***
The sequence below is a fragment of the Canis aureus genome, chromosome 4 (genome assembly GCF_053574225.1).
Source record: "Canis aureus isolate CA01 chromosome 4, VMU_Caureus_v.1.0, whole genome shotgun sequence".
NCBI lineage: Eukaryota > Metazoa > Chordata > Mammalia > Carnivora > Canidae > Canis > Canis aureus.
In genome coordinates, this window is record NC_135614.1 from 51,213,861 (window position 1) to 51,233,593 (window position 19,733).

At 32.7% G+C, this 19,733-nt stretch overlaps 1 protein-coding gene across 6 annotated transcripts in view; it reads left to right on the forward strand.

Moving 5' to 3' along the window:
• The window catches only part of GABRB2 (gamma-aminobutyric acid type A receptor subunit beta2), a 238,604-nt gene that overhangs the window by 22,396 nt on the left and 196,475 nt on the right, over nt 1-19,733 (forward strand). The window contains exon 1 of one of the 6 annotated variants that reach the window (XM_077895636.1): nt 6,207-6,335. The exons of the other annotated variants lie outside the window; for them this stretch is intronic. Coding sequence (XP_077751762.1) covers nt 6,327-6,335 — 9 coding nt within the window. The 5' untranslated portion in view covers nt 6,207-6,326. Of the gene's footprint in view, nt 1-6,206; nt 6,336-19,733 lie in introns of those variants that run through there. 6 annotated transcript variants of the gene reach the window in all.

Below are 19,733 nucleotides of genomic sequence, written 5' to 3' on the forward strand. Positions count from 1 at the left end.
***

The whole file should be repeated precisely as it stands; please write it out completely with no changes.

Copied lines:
The sequence below is a fragment of the Canis aureus genome, chromosome 4 (genome assembly GCF_053574225.1).
Source record: "Canis aureus isolate CA01 chromosome 4, VMU_Caureus_v.1.0, whole genome shotgun sequence".
NCBI lineage: Eukaryota > Metazoa > Chordata > Mammalia > Carnivora > Canidae > Canis > Canis aureus.
In genome coordinates, this window is record NC_135614.1 from 51,213,861 (window position 1) to 51,233,593 (window position 19,733).

At 32.7% G+C, this 19,733-nt stretch overlaps 1 protein-coding gene across 6 annotated transcripts in view; it reads left to right on the forward strand.

Moving 5' to 3' along the window:
• The window catches only part of GABRB2 (gamma-aminobutyric acid type A receptor subunit beta2), a 238,604-nt gene that overhangs the window by 22,396 nt on the left and 196,475 nt on the right, over nt 1-19,733 (forward strand). The window contains exon 1 of one of the 6 annotated variants that reach the window (XM_077895636.1): nt 6,207-6,335. The exons of the other annotated variants lie outside the window; for them this stretch is intronic. Coding sequence (XP_077751762.1) covers nt 6,327-6,335 — 9 coding nt within the window. The 5' untranslated portion in view covers nt 6,207-6,326. Of the gene's footprint in view, nt 1-6,206; nt 6,336-19,733 lie in introns of those variants that run through there. 6 annotated transcript variants of the gene reach the window in all.

Below are 19,733 nucleotides of genomic sequence, written 5' to 3' on the forward strand. Positions count from 1 at the left end.